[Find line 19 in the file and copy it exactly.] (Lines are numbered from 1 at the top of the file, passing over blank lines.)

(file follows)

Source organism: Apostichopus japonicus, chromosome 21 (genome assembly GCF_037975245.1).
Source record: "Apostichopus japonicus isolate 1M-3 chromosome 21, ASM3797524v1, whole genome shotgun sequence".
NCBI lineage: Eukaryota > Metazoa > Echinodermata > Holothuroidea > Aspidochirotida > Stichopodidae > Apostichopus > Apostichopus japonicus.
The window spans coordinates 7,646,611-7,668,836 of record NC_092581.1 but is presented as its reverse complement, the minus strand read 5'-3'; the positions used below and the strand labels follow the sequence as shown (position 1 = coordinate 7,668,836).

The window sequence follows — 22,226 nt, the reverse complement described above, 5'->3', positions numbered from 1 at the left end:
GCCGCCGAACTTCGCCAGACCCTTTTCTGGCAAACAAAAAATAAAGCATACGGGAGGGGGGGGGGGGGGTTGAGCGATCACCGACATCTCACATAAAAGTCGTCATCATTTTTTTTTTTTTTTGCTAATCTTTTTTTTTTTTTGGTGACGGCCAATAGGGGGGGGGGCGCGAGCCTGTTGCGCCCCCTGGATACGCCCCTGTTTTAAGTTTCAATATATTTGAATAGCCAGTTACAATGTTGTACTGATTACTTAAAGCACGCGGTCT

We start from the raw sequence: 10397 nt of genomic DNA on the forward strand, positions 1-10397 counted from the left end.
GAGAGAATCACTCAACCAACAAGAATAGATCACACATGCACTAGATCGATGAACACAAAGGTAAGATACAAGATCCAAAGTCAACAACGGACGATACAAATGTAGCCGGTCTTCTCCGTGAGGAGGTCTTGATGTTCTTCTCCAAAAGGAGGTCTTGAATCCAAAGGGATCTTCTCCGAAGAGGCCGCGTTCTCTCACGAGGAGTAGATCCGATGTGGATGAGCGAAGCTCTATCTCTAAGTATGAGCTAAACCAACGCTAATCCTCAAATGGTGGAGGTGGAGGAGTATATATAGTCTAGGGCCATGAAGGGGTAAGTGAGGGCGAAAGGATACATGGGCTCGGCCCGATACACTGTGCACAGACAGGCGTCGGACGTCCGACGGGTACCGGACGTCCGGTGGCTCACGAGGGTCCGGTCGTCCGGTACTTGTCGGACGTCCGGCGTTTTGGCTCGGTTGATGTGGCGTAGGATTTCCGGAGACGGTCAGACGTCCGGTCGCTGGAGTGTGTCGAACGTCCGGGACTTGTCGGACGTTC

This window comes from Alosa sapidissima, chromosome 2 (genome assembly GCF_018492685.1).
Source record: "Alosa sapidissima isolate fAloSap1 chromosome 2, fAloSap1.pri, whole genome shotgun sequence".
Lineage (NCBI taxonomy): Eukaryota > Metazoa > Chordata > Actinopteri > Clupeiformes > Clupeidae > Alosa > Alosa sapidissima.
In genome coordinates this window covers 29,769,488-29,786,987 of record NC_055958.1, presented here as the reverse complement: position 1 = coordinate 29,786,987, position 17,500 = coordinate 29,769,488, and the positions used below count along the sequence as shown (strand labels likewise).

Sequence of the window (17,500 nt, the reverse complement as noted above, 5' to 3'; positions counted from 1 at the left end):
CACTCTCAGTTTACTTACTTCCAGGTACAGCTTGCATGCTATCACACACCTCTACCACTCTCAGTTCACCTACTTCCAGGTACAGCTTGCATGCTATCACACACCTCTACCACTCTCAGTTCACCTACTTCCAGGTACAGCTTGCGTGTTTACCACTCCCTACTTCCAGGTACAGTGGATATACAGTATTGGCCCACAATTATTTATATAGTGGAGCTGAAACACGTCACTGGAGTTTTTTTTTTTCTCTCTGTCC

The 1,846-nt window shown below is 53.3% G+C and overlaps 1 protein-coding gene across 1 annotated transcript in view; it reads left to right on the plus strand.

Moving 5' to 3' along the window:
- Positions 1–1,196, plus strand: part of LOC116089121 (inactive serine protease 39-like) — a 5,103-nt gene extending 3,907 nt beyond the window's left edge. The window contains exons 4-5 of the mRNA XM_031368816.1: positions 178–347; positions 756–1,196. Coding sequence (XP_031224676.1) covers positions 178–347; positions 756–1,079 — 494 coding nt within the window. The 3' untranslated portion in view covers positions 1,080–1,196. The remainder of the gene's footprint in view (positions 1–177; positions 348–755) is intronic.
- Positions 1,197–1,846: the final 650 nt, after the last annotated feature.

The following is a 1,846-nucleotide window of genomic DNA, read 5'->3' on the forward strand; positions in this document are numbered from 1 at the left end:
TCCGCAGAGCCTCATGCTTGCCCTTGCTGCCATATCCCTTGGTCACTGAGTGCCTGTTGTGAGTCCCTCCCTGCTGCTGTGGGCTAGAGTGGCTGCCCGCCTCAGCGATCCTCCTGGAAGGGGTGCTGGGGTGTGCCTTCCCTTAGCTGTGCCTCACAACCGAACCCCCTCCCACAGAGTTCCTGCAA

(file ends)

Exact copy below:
The following is a 1,846-nucleotide window of genomic DNA, read 5'->3' on the forward strand; positions in this document are numbered from 1 at the left end: